There is a saying in the Jewish tradition that scripture is “black fire written on white fire.” Weight is given to the words but just as weighty are the spaces between. It is also the case that musicians talk about music not only in terms of the notes, but also in terms of the rests.
And yet in much of the religious tradition I engage in, there is an emphasis on the black fire or the notes and much less on the white fire and rests.
It may surprise some of you to know there is a name for the black fire/notes of spiritual practice. That name is “Kataphaticism”. It is the way of knowing by what we can affirm. So for instance, if we say God is Love we are describing God by what God is or does. This is knowing by affirming or knowing by the positive. Much of our theology is kataphatic in nature.
Kataphatic tradition is wonderful, however it is only part of the spiritual life. Another part of the spiritual life is the "Apophatic” tradition. Is the way of knowing through negation. There was an old cartoon I saw as a child which something was lost. The main characters were searching for the item were growing frustrated that everywhere they looked the item was not located. It was pointed out that this was good news because if they could locate everywhere the item was not, then they would find where the item was.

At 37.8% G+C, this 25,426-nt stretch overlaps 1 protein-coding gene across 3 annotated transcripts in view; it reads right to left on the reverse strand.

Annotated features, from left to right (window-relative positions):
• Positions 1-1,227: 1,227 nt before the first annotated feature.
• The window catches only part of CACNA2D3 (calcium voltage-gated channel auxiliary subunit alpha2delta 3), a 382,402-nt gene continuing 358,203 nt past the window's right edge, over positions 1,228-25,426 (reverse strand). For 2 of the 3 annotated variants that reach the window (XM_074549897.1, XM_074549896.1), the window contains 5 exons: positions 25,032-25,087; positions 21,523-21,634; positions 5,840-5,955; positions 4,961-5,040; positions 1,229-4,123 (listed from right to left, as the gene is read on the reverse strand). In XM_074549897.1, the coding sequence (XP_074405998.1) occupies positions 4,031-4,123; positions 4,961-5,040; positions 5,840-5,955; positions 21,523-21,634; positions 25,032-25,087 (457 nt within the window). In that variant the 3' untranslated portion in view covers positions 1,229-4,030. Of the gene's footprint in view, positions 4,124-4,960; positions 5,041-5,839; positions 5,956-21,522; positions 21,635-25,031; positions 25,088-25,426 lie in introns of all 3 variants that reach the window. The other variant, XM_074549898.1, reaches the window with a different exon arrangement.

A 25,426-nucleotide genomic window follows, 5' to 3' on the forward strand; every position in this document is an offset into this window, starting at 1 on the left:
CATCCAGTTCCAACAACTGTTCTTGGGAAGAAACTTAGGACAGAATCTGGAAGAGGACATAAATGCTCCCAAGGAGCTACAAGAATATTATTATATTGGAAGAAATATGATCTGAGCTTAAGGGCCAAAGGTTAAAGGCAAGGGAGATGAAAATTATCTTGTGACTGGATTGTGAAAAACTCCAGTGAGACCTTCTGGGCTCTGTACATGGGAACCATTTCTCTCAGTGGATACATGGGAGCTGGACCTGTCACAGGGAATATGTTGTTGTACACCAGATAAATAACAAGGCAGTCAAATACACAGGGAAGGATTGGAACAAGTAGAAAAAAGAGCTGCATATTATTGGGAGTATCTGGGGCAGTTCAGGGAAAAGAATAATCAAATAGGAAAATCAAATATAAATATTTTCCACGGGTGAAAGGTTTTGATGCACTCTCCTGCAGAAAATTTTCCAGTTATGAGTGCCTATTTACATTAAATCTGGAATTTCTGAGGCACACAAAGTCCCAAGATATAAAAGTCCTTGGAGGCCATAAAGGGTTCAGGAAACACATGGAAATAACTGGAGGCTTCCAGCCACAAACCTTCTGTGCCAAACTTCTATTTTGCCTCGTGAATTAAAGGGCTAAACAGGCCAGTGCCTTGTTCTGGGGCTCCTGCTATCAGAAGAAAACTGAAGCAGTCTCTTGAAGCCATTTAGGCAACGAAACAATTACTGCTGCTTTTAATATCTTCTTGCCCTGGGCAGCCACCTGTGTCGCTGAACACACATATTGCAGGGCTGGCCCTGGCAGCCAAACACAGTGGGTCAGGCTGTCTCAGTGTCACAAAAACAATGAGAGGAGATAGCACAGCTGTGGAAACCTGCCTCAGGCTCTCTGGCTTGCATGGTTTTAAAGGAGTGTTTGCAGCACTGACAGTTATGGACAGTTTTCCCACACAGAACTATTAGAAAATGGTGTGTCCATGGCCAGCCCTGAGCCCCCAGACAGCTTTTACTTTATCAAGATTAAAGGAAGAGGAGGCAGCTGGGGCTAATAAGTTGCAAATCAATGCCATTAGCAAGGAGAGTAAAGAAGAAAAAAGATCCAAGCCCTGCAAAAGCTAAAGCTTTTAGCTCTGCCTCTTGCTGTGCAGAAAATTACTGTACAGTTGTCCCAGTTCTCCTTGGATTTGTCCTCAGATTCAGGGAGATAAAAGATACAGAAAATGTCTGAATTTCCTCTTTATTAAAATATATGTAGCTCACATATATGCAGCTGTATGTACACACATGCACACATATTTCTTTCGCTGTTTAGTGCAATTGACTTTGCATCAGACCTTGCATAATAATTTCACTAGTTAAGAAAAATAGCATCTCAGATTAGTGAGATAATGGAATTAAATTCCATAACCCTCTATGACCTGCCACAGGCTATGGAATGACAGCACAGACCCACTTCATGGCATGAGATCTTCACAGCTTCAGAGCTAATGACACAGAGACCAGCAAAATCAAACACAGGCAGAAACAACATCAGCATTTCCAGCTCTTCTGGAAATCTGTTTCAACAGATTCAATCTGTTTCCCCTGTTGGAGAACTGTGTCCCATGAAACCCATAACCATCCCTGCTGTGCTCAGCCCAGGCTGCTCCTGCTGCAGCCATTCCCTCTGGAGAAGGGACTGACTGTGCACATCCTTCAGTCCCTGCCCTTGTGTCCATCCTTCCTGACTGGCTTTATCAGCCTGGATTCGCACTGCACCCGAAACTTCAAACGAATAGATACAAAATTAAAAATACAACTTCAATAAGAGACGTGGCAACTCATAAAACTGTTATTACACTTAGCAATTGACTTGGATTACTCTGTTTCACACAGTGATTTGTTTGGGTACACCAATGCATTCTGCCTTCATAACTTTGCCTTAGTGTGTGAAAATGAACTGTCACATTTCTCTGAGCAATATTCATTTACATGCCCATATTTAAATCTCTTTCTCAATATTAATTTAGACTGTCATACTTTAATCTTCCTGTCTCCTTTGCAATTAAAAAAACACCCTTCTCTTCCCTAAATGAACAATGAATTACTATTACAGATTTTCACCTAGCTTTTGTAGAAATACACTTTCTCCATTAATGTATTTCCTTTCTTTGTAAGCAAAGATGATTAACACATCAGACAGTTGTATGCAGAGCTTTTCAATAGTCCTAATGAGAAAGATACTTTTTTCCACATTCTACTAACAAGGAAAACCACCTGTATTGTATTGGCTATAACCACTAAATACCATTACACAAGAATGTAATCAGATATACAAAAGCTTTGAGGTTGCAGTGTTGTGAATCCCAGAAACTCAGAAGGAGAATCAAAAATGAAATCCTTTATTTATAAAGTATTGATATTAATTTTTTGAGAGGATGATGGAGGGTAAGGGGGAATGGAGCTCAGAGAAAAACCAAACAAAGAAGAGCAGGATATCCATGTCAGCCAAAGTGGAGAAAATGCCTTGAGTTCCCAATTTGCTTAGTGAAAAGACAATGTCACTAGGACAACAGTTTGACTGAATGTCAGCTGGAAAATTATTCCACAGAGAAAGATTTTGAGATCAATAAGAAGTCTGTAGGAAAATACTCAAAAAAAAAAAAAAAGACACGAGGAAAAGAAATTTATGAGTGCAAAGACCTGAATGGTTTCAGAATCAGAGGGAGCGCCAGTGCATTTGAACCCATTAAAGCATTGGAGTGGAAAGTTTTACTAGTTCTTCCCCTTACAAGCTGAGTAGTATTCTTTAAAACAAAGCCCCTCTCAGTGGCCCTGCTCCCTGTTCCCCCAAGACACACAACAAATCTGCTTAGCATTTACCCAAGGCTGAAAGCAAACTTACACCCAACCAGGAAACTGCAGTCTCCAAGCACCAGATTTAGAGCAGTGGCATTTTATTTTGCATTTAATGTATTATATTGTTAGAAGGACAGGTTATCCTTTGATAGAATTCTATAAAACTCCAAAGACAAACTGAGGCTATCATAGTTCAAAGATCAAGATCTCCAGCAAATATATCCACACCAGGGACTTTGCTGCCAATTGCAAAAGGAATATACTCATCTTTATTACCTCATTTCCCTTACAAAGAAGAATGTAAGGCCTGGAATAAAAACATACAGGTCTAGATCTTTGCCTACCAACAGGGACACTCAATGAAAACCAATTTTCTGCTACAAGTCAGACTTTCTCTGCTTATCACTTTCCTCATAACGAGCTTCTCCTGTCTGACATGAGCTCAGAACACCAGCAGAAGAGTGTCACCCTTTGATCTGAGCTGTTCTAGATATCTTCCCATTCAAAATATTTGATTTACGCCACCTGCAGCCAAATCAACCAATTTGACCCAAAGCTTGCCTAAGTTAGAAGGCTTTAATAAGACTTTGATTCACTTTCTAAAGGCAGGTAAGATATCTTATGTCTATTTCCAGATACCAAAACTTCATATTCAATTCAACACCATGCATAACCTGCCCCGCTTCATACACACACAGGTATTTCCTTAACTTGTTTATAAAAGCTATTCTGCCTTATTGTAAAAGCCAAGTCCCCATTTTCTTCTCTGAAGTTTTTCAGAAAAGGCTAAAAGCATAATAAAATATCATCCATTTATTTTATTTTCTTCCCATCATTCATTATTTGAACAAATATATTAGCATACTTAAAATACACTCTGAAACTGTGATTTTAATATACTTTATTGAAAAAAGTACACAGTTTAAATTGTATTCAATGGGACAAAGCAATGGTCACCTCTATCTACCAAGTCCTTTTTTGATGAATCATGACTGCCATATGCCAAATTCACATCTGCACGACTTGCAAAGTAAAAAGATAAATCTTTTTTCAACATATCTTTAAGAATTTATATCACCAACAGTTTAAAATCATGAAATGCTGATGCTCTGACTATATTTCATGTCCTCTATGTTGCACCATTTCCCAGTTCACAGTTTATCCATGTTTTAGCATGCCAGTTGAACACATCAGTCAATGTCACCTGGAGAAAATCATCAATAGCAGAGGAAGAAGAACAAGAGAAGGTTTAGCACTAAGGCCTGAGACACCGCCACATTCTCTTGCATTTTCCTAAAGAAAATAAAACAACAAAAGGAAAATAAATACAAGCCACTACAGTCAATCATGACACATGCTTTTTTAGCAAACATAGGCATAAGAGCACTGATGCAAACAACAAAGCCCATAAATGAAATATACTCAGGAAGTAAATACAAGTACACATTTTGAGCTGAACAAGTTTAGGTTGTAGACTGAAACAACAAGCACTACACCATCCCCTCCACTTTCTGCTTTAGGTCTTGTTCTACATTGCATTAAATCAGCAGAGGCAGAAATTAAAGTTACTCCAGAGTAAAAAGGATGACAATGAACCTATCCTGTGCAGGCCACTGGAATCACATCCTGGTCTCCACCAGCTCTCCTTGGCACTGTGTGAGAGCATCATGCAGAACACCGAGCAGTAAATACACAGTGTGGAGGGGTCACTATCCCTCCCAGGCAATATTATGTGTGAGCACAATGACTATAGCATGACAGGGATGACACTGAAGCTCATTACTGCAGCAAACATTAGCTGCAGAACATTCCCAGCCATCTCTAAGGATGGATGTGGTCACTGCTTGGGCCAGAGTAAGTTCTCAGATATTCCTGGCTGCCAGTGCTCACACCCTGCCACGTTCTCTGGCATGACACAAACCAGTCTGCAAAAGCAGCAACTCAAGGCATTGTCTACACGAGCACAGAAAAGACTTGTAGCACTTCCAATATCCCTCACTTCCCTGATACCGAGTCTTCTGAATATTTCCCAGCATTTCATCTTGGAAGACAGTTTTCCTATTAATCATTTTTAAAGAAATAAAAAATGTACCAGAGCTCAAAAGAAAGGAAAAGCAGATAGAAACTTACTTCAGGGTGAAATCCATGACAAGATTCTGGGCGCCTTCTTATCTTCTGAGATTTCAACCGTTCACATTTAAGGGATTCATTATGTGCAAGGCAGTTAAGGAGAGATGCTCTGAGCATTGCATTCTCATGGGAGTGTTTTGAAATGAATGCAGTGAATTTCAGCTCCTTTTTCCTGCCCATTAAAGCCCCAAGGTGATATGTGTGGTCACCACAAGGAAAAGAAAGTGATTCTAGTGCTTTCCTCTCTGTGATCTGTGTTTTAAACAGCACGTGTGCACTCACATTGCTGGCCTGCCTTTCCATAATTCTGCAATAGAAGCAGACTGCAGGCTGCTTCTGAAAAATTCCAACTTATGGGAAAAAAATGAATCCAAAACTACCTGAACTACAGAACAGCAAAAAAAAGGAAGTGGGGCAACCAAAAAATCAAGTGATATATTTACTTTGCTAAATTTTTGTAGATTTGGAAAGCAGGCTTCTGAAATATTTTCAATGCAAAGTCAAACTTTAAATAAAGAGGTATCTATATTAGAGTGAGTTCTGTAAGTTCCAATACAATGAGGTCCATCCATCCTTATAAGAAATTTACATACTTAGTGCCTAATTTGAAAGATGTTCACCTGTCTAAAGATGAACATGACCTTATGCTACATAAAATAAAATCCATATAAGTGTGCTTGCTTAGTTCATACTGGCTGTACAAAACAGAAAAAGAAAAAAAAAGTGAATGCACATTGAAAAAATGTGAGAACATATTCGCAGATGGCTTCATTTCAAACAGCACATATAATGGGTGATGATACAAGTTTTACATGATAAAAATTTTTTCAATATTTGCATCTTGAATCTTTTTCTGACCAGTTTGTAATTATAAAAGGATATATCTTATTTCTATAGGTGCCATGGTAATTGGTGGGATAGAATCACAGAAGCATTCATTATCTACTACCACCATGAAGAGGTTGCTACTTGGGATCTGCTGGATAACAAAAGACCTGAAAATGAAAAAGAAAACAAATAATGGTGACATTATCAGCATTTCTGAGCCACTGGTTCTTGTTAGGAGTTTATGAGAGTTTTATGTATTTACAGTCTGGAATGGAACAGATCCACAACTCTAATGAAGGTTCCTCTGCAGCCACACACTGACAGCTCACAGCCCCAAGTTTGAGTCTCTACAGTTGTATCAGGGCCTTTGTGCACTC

Take the previous example that God is Love. The Apophatic tradition would ask what can we discover about God by saying “God is not Love”? Perhaps one of the things we discover about God is that God is not romantic love or even brotherly love. God is not love in the same way that I love gummy bears. God is not love because God is greater than love. Limiting God to the action of love means that we begin to believe that we can fully know God. Assuming that we fully know God is also called Idolatry.
Recently I read that Gregory Palamas said, “God is not only beyond knowledge, but also beyond unknowing.”
One of the beautiful things of the apophatic tradition is that by the unknowable God requires humans to be humble and repent of our confidence that we can fully understand God.
There is comfort in knowing by what we can describe. There is mystery in knowing by what we cannot. There is security in knowing by what we can see, there is faith in knowing by what we cannot see.
Black fire without white fire is just an ink spill. Music without silence is just noise. Knowing without negation is pride.